Beyond the EU and its harmonisation efforts, an increased trend towards cooperation between competition authorities can also be observed on an international level. EU Competition Commissioner Margrethe Vestager and COFECE President Alejandra Palacios recently signed a cooperation agreement in Brussels between the two competition authorities. The agreement is intended to provide a framework for dialogue on competition policy issues and to facilitate the exchange of non-confidential information in individual cases. In addition, the enforcement activities of the two competition authorities will be coordinated in identical or related cases and the possibility of referring cases to the other authority will be created. The cooperation can also play an important role in the competitive assessment of proposed transactions.
The European Commission has been working closely with various competition authorities in third countries for many years. There is now a whole series of bilateral agreements or declarations of intent with non-European competition authorities (in some cases (such as with the USA) these have been in place since the 1990s). The Commission also includes a competition chapter in the negotiations with third countries on free trade agreements, which contains rules and sanctions in the areas of cartels, mergers and state aid (see the relevant table).
Cooperation efforts of the Federal Cartel Office
Also the Federal Cartel Office (Bundeskartellamt, the German competition authority) has recently intensified its international cooperation efforts – also beyond the ECN, in which it is strongly involved. The Bundeskartellamt and the French Autorité de la concurrence – building on a joint working paper from 2016 – have decided to initiate a project together which will further analyse the competitive challenges arising from the use of algorithms (more on the subject can be found here) and in this context identify possible conceptual approaches in dealing with algorithms.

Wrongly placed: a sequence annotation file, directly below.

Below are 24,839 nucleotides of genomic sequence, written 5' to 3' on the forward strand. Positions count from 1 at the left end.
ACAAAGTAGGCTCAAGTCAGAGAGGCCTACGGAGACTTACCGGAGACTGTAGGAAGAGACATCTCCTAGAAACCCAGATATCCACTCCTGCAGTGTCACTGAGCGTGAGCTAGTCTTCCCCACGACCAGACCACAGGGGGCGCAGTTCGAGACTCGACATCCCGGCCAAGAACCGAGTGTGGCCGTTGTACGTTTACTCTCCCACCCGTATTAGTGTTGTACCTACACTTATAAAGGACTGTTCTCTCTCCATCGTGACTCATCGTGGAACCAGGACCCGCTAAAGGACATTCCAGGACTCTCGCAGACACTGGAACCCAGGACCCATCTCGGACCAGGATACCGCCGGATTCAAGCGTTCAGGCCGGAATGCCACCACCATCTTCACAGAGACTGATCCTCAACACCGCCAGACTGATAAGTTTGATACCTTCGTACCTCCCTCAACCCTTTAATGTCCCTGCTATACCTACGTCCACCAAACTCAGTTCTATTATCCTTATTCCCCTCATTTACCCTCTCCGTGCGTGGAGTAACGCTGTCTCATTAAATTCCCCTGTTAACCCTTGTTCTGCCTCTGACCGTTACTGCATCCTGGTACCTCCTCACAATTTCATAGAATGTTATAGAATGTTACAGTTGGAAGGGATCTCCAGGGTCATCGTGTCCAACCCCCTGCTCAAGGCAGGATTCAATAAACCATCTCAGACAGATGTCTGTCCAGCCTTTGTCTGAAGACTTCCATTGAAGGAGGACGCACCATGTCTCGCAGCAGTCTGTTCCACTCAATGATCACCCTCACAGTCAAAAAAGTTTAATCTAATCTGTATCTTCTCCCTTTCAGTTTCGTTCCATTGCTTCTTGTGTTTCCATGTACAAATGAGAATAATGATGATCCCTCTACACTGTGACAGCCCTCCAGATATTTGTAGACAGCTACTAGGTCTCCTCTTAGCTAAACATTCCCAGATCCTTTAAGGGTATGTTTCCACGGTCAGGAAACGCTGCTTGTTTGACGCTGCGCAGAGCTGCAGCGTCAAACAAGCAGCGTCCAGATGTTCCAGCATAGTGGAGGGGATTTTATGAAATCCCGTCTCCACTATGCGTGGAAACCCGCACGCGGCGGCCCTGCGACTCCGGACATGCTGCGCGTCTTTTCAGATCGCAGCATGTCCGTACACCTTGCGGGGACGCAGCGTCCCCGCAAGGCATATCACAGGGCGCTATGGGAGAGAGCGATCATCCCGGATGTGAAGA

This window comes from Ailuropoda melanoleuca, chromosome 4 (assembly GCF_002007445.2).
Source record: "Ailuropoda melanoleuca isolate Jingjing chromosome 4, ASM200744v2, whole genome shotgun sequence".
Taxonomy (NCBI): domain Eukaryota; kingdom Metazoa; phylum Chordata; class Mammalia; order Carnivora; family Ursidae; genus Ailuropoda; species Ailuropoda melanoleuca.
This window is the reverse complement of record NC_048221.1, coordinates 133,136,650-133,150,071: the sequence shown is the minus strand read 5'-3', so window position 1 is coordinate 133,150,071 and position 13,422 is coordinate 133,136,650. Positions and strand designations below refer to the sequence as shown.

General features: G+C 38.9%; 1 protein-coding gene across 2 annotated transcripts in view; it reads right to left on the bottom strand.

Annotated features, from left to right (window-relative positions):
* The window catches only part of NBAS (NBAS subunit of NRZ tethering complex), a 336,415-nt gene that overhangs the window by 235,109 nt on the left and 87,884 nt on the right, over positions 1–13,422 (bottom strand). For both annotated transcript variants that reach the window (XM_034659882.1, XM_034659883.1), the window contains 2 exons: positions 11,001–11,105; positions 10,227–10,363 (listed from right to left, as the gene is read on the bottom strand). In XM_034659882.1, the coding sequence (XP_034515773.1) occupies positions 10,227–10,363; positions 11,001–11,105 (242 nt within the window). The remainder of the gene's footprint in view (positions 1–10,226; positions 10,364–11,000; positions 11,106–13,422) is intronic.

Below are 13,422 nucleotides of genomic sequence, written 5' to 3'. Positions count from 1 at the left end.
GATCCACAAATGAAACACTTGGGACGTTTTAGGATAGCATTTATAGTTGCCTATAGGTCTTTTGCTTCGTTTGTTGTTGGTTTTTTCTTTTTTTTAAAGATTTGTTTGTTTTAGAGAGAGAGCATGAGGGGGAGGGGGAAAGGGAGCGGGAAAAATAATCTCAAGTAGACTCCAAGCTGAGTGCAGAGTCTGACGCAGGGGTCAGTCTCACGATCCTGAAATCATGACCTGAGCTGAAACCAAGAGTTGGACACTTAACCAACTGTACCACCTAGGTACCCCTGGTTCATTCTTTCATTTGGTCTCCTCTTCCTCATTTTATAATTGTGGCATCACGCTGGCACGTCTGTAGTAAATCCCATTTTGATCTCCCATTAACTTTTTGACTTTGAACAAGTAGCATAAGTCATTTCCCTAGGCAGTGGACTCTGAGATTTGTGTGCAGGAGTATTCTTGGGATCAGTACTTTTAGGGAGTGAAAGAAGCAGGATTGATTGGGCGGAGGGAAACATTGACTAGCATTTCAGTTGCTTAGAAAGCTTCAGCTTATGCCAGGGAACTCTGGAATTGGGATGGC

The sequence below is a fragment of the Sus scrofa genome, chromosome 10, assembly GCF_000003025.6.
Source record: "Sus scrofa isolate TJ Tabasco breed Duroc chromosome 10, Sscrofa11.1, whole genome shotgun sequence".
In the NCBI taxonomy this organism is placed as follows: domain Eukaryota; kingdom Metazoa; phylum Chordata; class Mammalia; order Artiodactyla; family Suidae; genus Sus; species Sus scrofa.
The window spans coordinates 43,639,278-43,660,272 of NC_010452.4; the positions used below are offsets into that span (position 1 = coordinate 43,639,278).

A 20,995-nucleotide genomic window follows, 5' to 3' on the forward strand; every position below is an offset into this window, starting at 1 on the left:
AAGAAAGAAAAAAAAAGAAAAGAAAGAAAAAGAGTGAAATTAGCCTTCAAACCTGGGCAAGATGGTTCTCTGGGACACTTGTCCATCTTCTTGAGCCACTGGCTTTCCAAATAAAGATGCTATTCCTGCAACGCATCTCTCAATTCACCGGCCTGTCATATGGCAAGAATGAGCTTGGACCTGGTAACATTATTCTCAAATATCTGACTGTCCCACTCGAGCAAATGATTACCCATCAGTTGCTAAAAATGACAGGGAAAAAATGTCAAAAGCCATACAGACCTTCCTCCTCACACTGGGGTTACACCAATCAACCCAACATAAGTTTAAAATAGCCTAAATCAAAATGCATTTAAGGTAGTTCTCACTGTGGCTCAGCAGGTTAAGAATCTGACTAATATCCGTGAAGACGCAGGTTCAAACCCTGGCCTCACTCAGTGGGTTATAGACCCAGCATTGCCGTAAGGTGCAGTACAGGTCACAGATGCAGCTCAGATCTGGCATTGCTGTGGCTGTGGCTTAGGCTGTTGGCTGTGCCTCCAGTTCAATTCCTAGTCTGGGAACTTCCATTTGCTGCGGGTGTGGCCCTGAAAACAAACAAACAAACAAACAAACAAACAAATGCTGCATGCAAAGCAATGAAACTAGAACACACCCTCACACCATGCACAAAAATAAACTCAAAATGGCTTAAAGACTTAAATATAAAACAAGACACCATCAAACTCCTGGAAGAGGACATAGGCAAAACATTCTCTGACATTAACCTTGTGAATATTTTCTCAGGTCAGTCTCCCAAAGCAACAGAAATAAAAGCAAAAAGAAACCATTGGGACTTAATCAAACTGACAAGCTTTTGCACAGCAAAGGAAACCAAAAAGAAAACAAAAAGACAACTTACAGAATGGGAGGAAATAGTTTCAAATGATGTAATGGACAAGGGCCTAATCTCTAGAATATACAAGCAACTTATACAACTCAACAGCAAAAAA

The Bundeskartellamt also cooperates closely with the Austrian competition authority, the Bundeswettbewerbsbehörde. For example, the two authorities recently developed and presented a joint guide on the application of the transaction value threshold in merger control newly introduced in both countries (see also the following link).
Conclusion and outlook
The recent cooperation agreements between the European Commission and a number of national non-European competition authorities, as well as other bilateral agreements and initiatives between competition authorities, are an expression of an increasingly closely interlinked global community of antitrust regulators, which, in addition to existing exchanges within the framework of, among others, the International Competition Network (ICN), the OECD and the ECN, will bring about even closer collaboration between competition enforcers. Initiatives such as ECN+ also aim to give all national authorities in Europe the same enforcement tools to enforce antitrust law prohibitions, which will further increase the sanctionability of antitrust violations at EU level. It must be expected that this cross-border cooperation between competition authorities will even intensify in the future.
This development makes it necessary for companies to protect themselves even better against possible infringements by setting up and implementing effective compliance systems. In the event of an antitrust violation, the risk for globally active market participants increases that antitrust authorities’ investigations – in case of corresponding actual indications – will extend beyond national borders and be taken up in other jurisdictions. Merger control is also expected to involve closer cooperation between authorities, but this could also have a positive effect on transactions if this leads to greater legal certainty.
In any case, internationally active companies are advised to have their antitrust compliance efforts reviewed again to ensure that they already provide sufficient protection and precautions against possible cross-border antitrust violations and official investigations.